Winnie said later, "I keep rubbing his back every day and it seems to feel better, but the pain comes back each time he sneezes. I think there is some pollen in the air that keeps making him sneeze."
Tuesday night, as the qualifying rounds ended, there began seven blessed hours of rain that at least slightly softened Old Troon for the championship play about to begin. Wednesday dawned warm and clear, the kind of day to gladden a man with an aching back.
It was obvious as Palmer shot his first-round 71 that day and followed it up on Thursday with a 69 that he had met the physical challenge of his ailments and overcome them. The man the British press charmingly calls "A. Palmer" was already ahead, with "K.D.G. Nagle" two strokes back and hardly anyone else with the slightest chance.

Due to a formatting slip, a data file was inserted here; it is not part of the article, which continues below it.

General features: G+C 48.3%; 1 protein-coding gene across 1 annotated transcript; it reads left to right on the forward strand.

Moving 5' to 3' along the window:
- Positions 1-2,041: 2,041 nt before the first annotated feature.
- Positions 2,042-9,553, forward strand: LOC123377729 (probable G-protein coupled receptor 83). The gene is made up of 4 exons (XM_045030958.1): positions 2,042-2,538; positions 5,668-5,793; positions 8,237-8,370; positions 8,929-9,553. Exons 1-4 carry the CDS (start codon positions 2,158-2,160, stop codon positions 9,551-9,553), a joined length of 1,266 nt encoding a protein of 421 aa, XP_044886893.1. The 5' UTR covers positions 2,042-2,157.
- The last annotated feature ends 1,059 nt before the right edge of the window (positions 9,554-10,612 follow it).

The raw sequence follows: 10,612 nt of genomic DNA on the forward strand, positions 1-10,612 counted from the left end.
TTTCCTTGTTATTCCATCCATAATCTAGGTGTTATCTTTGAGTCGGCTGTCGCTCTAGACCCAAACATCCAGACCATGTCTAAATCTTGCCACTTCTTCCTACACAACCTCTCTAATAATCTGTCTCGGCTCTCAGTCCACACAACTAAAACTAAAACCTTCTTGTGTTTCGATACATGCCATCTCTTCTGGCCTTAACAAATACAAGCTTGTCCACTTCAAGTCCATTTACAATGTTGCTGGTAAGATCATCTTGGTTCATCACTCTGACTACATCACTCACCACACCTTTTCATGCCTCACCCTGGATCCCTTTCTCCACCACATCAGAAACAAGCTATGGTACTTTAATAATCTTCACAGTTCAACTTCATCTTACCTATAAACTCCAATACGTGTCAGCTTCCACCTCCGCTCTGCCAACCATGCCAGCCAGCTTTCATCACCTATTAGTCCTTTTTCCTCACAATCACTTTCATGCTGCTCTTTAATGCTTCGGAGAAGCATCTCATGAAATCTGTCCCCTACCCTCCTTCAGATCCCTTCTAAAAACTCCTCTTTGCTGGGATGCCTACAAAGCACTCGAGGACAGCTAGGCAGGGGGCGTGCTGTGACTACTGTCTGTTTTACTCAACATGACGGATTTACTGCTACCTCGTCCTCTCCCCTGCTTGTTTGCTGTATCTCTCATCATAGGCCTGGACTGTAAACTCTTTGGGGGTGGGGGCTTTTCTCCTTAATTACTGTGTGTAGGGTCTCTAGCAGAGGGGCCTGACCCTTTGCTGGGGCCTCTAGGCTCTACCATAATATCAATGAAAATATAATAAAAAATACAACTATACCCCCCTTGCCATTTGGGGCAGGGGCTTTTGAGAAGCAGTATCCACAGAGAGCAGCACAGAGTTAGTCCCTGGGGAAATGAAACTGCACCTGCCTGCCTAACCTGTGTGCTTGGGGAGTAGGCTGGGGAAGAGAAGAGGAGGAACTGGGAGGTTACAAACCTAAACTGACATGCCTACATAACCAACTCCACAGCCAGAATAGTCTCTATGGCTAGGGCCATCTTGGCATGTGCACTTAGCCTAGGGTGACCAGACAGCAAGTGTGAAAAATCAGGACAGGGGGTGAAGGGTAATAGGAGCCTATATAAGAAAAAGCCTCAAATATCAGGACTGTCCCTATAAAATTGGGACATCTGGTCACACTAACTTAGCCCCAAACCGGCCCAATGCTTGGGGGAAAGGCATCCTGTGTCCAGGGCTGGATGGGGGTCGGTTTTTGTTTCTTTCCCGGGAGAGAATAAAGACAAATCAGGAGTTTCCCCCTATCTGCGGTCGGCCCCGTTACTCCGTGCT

Then, on a thrilling and tumultuous Friday, Palmer played 36 holes that stood as his answer to the psychological challenge posed both by the course and by his failure at the U.S. Open, and showed he is still the master of his violent game (see page 29). Bored with his lead, as always, he promptly lost it when Nagle birdied the first two holes of the morning round. On the fourth hole Palmer drove into a deep fairway bunker and lost a stroke coming out; Nagle now led the tournament. Palmer was irritated. He tugged sternly at his white coat sweater and speeded up his pace, walking briskly to the fifth tee, where he rammed a long, firm iron shot 12 feet from the cup on this 210-yard par 3. When he curled in that birdie putt the Palmer charge seemed to be on. He birdied the 6th, too, and still held a one-stroke lead through 10.